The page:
West Shewa, Ethiopia
Today was the day. Camp minibus booked (stop it) and the three boys headed into the capital. Course, Chris worked there for 6 weeks, and Rejean used to head in once a week until the hecticness did for him, but for me this was a fairly big deal.
Plan was to have not too much of a plan and for me at least, to just enjoy being immersed in a big city. The bus stopped to pick up a couple of the Yaya girls, a group of 12 or so who are supported by the charitable bit of the camp, and they fed us pineapple until we were dropped off at the National Museum/ This, we assumed, was the big museum of Addis, but in reality it was four fairly small floors. They’ve majored on the big African boast, that it is the source of humanity, and the basement is full of fossils showing the development of humanity. Or some stones placed there by a prankster God, as Bill Hicks would put it to a Creationist. The artwork on the first floor was interesting, and then up top were some artifacts from tribal history. Interesting, but not quite the history of the nation we might have expected.
From there we wandered the streets looking for the Ethnological Museum and found a modern art gallery for a quick break. Flowers and that. Eventually we realised that the museum was inside the university campus, so we pretended to be students and walked in. Our cover lasted about three seconds, as the security guard asked what we were looking for, but “Ethnological museum” was the correct password and we were pointed on. The museum is based, as is a small library, in emperor Haile Selassie’s old palace. Billed by Chris’ guidebook as the greatest display in Africa we were slightly underwhelmed, though there was more of a national history here than at the National Museum. Highlights for me were the emperor and his wife’s bedrooms – lavish perhaps in 1960 but, to their credit not gilded or wildly decorated. On a pull out display were Ethiopian stamps and currency through the ages, including a set of four stamps of Gebreselassie, “World Athletics Superstar”. Quite.
We’d run before we went into town, so were all fairly tired and hungry by now, so hopped in a taxi to head to a restaurant Rejean knew. Most, if not all, taxis are old ladas, and on this one the steering was more a suggestion than an instruction, though we made it okay, via a mix of brand new roads and small dirt tracks. Just one crazy man waving his hands in the middle of the road, and that may be typical, too.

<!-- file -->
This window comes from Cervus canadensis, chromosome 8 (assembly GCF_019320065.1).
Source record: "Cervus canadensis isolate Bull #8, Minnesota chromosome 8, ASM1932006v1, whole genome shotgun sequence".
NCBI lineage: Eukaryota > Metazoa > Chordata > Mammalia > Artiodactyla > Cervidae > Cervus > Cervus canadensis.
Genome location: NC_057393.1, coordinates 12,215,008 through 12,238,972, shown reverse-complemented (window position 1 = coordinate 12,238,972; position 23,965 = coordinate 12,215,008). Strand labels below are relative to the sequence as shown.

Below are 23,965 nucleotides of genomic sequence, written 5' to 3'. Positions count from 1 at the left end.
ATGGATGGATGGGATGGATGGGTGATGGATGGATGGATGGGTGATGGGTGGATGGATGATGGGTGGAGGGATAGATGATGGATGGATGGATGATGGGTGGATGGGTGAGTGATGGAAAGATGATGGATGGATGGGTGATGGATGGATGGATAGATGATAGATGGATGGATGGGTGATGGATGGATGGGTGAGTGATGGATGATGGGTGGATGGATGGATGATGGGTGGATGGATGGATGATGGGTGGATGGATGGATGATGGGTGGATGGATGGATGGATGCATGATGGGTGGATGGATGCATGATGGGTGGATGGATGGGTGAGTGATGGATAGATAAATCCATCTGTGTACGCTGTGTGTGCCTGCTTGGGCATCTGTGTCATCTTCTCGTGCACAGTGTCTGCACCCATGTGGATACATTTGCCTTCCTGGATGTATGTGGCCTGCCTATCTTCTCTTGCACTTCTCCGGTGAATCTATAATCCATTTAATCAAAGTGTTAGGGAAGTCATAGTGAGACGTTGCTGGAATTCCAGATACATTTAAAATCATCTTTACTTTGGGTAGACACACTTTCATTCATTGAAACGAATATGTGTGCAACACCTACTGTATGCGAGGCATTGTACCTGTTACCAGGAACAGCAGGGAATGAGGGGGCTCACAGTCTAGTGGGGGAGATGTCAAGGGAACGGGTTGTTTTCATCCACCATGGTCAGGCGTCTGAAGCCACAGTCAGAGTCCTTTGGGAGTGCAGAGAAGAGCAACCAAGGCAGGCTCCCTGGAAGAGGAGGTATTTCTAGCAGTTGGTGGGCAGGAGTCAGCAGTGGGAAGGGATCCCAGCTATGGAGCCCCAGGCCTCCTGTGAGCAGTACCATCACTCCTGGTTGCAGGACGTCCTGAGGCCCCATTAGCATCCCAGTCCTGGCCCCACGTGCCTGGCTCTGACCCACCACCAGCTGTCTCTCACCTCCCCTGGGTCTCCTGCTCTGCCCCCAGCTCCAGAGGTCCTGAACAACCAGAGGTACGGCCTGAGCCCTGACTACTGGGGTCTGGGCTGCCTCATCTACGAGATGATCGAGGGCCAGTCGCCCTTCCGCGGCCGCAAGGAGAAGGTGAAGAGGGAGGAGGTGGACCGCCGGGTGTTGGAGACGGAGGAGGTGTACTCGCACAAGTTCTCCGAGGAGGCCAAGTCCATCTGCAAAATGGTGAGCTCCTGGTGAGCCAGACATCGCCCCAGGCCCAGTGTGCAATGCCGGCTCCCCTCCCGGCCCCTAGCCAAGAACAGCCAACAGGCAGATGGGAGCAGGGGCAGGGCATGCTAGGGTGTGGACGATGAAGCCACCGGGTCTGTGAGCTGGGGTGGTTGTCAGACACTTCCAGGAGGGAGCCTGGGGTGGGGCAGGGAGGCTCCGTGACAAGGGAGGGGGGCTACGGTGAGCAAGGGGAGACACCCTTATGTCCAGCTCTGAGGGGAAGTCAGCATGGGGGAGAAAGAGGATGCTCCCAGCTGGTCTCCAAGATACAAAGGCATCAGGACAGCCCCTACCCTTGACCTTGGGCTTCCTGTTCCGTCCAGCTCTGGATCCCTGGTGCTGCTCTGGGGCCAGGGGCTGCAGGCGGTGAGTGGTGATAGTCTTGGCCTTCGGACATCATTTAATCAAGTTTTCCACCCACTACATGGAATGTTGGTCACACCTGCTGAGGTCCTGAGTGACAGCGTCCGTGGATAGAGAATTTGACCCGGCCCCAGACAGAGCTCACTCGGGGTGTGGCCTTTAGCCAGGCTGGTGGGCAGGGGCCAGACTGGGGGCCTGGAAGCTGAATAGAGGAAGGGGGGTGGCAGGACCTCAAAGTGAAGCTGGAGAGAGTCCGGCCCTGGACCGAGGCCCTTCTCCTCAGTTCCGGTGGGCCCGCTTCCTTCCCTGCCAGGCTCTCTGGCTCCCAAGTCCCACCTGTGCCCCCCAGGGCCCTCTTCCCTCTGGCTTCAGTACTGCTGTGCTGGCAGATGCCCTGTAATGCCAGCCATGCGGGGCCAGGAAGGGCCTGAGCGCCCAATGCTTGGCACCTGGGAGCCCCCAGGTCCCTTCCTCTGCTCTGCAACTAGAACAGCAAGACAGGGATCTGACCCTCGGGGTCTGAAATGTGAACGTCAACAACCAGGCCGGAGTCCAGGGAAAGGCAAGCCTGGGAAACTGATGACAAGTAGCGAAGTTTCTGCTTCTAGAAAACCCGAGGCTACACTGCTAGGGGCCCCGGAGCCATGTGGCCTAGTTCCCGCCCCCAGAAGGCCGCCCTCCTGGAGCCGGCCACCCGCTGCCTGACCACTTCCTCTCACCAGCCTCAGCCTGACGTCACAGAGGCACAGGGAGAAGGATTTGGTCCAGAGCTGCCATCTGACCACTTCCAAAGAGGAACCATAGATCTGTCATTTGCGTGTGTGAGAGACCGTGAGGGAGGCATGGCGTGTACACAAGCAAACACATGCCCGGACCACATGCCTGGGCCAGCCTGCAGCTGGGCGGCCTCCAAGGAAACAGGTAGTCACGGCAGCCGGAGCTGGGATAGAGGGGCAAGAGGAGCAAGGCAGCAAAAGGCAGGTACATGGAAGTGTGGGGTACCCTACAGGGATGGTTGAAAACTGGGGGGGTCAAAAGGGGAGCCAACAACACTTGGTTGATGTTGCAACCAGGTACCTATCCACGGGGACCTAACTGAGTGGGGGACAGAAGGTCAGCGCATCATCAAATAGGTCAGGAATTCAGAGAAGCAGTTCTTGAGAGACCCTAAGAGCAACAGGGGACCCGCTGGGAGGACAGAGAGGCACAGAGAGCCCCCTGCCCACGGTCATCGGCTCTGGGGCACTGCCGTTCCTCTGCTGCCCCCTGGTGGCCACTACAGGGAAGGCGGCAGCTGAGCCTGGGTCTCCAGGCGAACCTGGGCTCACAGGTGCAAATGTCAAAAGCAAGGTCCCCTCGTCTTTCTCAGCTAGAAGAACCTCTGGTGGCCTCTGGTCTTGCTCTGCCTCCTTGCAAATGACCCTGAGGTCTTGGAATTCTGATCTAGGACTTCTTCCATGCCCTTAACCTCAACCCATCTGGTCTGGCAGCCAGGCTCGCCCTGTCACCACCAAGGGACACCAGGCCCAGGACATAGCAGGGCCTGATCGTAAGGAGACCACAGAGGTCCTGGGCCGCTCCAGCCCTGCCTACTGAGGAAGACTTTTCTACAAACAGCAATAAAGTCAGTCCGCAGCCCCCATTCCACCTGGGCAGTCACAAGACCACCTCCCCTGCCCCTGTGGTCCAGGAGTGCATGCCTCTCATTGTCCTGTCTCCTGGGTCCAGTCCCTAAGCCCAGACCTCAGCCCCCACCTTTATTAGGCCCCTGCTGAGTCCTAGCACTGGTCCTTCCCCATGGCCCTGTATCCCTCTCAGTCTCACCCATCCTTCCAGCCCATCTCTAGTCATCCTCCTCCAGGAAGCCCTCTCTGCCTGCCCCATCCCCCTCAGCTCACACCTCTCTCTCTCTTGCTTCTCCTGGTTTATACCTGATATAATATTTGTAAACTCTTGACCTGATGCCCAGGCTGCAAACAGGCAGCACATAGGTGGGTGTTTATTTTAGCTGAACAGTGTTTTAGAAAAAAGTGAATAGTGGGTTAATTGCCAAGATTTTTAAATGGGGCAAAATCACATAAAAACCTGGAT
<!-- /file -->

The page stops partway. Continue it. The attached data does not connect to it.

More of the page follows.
None of us knew what the menu meant, but we ordered and had a huge pile of food, all to be wrapped – by hand – in pieces of injera, or bready pancake, torn off a roll. It’s a very good communcal activity, as although we’d ordered individually, we received one large silver dish, with a base of injera, onto which each dish was divided in front of each of us. Apparently the done thing for proper friends is to feed each other, too, but we decided that we might have bonded but we’re not yet that close. One beer each and on to the next stop, described by Rejean as “a container with a door” that served the best coffee he’d ever had.
We found it, and his description was perfect – just a door in the street, and that door to a container that had been dropped there. Narrow, it had stools up each side, and we took our places. Rejean had also been promised some coffee beans would be waiting for him, but the owner wasn’t there and the friendly local who translated for us didn’t quite understand initially. For me, though, there was the more immediate question – here, in the home of coffee, does a non coffee drinker refuse to partake in the ceremony?
Of course not. I’m sure you can count my coffee experiences on one hand, maybe two if you add accidental coffee creams (that is not a euphemism) and, even more significantly, this may be the first time I’ve had a whole cup. Black coffee, no sugar, let’s do this properly. And I can see how you can learn to appreciate it but there’s no Addisian conversion to report – still no coffee for me, thanks.
Although there are buses, there aren’t that many, and public transport is mostly made up of minibuses that run different routes. We hopped in one to get to Piasa (sp?) for some shopping, and I can see why the minibuses are seen as crowded and hot. Also, cheap – I handed over a 10 birr note (28 birr/gbp) and got 6 and change back for a 20 minute ride. Piasa was a whirl of people, tiny stalls and tiny crammed shops. I was happy just wandering the streets and soaking up the atmosphere, walking off a hefty lunch, while Chris picked up a watch and Rejean an Ethiopian (running) vest. We’d talked about drinking but I can now spot a pro runner by the brain whirr that happens after one drink, along the lines of “hmm, got a session tomorrow” and with hard running at 7.30am in mind, we caught a taxi back in time for dinner and to say goodbye to Julia.
With Rejean and Chris leaving tomorrow it almost feels like my holiday should be ending too, seeing as I’ve eaten with them for most meals over the last couple of weeks, but the Danish group are friendly, and people are always coming and going. There’s an older English couple here, too, who seem friendly with the coaches but I’m sure they’re not runners. It may just be that Abdi (former 1500 world champ, it’s worth always pointing out) is so friendly that he takes everyone under his wing. It feels a much more chatty place than when I first arrived, and I guess that’s partly because there are most people here, but also that those who are here have got to know each other, and mostly team up at mealtimes. If I pick another book as long as Anna Karenina I might be glad of a couple of solo meals to make better progress, but otherwise I’ll pick a table once the native English speakers have gone.
Summary: 1:32:12, 16.22km. Museums 3, Taxis 2, Minibuses 1.